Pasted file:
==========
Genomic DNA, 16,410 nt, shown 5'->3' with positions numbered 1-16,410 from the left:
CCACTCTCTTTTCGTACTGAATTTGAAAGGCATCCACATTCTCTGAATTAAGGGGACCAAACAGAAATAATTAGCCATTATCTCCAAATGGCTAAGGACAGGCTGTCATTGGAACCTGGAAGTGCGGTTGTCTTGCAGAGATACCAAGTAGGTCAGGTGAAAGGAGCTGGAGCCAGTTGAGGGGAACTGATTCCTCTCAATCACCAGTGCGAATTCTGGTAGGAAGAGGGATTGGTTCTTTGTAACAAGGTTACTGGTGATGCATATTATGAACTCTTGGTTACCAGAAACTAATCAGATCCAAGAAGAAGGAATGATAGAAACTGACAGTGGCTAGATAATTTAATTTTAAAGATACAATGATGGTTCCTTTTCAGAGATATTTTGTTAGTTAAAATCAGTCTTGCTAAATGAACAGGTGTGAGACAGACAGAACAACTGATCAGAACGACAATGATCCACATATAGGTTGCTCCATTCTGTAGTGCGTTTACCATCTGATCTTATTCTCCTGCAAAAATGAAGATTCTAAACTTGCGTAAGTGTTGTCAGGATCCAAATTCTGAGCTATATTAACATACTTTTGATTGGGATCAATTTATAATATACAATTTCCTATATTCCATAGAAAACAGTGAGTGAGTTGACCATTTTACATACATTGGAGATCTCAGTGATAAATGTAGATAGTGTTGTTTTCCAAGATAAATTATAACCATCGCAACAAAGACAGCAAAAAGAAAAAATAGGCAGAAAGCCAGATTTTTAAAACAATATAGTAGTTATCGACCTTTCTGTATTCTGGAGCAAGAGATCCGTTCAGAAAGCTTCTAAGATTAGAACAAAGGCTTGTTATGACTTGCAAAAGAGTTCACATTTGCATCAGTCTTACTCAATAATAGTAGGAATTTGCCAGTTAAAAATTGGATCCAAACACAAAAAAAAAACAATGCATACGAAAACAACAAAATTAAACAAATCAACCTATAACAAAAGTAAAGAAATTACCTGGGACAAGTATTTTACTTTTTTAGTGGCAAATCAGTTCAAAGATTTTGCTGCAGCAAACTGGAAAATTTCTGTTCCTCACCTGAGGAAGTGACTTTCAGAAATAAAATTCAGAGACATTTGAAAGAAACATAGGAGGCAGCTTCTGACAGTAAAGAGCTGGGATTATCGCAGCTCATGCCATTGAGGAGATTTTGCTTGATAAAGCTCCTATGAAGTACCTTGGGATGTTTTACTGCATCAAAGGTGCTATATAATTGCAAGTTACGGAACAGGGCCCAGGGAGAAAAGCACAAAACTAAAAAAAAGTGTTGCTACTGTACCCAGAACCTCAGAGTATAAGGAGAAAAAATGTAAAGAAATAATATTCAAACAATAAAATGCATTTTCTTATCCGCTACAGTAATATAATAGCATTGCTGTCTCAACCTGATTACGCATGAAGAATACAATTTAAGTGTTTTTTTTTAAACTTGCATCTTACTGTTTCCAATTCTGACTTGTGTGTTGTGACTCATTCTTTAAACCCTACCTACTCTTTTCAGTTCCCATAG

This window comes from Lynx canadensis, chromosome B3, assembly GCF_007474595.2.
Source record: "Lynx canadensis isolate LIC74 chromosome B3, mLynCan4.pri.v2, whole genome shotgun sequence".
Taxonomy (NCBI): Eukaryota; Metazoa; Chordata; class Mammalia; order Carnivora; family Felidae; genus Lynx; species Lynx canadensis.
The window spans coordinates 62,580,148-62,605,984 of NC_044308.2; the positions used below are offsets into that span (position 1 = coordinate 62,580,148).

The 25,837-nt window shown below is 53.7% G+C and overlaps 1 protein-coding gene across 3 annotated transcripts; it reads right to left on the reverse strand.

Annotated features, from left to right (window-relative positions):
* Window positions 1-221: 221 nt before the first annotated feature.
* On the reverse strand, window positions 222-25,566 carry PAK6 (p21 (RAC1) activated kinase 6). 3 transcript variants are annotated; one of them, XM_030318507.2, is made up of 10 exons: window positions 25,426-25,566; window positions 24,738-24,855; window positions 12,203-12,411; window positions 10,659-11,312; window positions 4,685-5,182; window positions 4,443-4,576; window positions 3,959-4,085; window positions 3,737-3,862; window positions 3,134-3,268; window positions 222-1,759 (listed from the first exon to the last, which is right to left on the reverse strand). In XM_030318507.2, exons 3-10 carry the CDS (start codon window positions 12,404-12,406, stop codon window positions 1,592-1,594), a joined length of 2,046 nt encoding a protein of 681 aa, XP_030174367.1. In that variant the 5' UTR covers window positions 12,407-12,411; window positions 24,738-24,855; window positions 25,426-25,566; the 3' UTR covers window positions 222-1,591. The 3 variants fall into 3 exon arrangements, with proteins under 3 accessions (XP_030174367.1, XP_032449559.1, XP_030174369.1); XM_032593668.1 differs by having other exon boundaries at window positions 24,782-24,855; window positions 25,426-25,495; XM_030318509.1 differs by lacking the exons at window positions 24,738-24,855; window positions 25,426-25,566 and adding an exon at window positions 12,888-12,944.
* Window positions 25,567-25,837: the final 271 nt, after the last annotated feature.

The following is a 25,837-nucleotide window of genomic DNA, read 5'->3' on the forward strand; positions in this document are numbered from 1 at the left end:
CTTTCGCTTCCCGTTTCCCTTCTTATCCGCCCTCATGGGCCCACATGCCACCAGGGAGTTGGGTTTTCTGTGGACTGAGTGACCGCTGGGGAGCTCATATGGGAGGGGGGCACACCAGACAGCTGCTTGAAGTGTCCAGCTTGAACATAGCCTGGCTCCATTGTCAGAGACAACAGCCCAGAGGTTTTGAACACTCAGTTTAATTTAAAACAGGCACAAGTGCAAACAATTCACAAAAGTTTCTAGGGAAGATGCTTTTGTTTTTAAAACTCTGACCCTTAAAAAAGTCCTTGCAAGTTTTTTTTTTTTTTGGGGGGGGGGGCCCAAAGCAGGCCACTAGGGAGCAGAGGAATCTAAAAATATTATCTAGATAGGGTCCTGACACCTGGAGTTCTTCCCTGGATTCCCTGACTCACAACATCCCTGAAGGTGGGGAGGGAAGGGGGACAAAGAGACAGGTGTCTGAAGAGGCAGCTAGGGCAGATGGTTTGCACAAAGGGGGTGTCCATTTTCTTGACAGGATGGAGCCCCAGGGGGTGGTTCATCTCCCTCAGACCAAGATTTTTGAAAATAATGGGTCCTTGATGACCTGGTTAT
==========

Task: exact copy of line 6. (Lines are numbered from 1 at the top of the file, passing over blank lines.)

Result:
The window spans coordinates 62,580,148-62,605,984 of NC_044308.2; the positions used below are offsets into that span (position 1 = coordinate 62,580,148).